Ted Leonhardt


Hometown: Farmington, CT
Junior (Class of 2015)
Majors: History and Political Science

I began working in the lab last summer as a research assistant for Professor Stern examining documents from seventeenth century English Tangier. My continued interest in the history of the early-modern English empire led me to begin work on the Mapping Sovereignty project in the 2013 fall semester through an independent study. I have focused on the legal theories of colonial charters, the history of Connecticut’s border disputes, and using social network visualization software to map relationships between individuals involved in colonization. Studying these topics allows me to better grasp the origins of modern Anglo-American political and legal cultures and the development of different governmental and corporate forms.

Reflection on Mapping Sovereingty

At college, it is rare to delve deeply into a topic over the course of an entire year. Mapping Sovereignty offered me the opportunity to do just that. Finding small group learning opportunities at a research university like Duke can be challenging. Our group weekly participated in a largely self-directed seminar in which we could discuss core concepts, present findings, plan the expansion of the project, and generally have a fun time joking around as we got to know one another. Through the project, each of us developed a unique level of expertise, especially in research methodology. I hope that our project can serve as an example for future undergraduate humanities labs.

“Mapping Sovereignty” is an ambiguous concept, and one of the challenges of the project was defining our direction. At times, it could be frustrating to reach dead ends after several weeks of research. Our database of charters, which had been the focus of our work, seemed extraneous once we decided to conduct case studies on specific colonies. Yet the process of probing different angles of the sovereignty issue gave me a more holistic understanding of sovereignty and a greater grasp of the long process of research. Finally, I learned that what can seem like spent time often turns out to be valuable in producing greater understanding and tangible results. The database, once shelved, became the basis for social networking visualizations. Both the rigor and the reward of research lie in its meandering nature.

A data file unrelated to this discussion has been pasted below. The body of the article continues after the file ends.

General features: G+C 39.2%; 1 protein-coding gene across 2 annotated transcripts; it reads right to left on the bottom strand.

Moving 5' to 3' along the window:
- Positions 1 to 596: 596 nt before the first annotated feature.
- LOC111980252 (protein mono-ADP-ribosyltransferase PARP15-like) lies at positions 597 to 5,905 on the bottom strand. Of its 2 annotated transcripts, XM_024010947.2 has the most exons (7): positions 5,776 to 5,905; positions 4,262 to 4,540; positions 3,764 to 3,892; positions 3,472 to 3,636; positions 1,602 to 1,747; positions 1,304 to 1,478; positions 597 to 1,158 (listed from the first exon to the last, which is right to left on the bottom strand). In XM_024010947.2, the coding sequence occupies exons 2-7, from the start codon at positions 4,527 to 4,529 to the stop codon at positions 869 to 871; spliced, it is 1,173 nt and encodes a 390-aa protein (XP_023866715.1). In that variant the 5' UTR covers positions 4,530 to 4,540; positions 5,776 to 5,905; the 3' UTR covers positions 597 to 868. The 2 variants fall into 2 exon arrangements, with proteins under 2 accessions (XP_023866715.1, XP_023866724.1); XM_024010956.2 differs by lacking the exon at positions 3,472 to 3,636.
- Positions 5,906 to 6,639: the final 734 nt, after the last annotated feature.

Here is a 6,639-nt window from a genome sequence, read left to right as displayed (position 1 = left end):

When I look over this website, I notice the potential for future projects in the vein of Mapping Sovereignty. Humanities labs are unique in that they lack a set syllabus for students to complete before the end of the term. This can allow for greater exploration while also leaving certain uncharted areas for future students. In particular, more case studies and the greater application of networking visualizations and timelines could augment this website. Were we to fully embrace the “digital” aspect of the digital humanities, we could partner with other schools to “crowd-source” this website.

At times during the semester, peers who did not partake in the lab would notice me working on the project and ask what I was studying. Repeatedly explaining the work of Mapping Sovereignty to “laymen” led me to reflect on why one might study sovereignty in the early-modern period. Sovereignty lies at the intersection of so many issues including legal, commercial, political, and social concerns. Factors from fishing rights (Newfoundland) to financial markets (the South Sea Company) affected the cases we studied.  In examining English notions of sovereignty in the early-modern period, we gain a glimpse of the foundations of the political-legal order that largely remains the basis of Anglo-American governance. If we wish to understand Britain, the United States, and many other parts of the world today, sovereignty is a place to start.